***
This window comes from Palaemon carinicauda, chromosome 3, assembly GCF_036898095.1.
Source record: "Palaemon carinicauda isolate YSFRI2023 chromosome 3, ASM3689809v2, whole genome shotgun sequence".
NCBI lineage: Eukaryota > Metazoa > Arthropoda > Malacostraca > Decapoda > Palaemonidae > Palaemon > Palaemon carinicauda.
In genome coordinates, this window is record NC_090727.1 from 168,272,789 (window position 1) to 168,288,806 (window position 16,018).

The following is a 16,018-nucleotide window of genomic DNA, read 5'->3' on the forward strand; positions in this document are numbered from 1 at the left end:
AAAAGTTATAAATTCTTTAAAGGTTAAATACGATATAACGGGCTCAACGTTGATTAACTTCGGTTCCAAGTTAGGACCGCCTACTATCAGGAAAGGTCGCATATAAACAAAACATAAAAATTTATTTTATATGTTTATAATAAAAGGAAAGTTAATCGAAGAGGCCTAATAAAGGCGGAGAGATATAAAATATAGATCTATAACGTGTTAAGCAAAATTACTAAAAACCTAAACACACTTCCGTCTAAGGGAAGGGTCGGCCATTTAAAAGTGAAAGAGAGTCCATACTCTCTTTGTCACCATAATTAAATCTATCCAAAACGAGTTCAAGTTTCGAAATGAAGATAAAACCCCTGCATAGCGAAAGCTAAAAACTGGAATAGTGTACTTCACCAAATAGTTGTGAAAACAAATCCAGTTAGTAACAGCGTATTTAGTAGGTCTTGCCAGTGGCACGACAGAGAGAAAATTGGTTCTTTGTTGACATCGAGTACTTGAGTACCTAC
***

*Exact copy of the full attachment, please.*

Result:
This window comes from Palaemon carinicauda, chromosome 3, assembly GCF_036898095.1.
Source record: "Palaemon carinicauda isolate YSFRI2023 chromosome 3, ASM3689809v2, whole genome shotgun sequence".
NCBI lineage: Eukaryota > Metazoa > Arthropoda > Malacostraca > Decapoda > Palaemonidae > Palaemon > Palaemon carinicauda.
In genome coordinates, this window is record NC_090727.1 from 168,272,789 (window position 1) to 168,288,806 (window position 16,018).

The following is a 16,018-nucleotide window of genomic DNA, read 5'->3' on the forward strand; positions in this document are numbered from 1 at the left end:
AAAAGTTATAAATTCTTTAAAGGTTAAATACGATATAACGGGCTCAACGTTGATTAACTTCGGTTCCAAGTTAGGACCGCCTACTATCAGGAAAGGTCGCATATAAACAAAACATAAAAATTTATTTTATATGTTTATAATAAAAGGAAAGTTAATCGAAGAGGCCTAATAAAGGCGGAGAGATATAAAATATAGATCTATAACGTGTTAAGCAAAATTACTAAAAACCTAAACACACTTCCGTCTAAGGGAAGGGTCGGCCATTTAAAAGTGAAAGAGAGTCCATACTCTCTTTGTCACCATAATTAAATCTATCCAAAACGAGTTCAAGTTTCGAAATGAAGATAAAACCCCTGCATAGCGAAAGCTAAAAACTGGAATAGTGTACTTCACCAAATAGTTGTGAAAACAAATCCAGTTAGTAACAGCGTATTTAGTAGGTCTTGCCAGTGGCACGACAGAGAGAAAATTGGTTCTTTGTTGACATCGAGTACTTGAGTACCTAC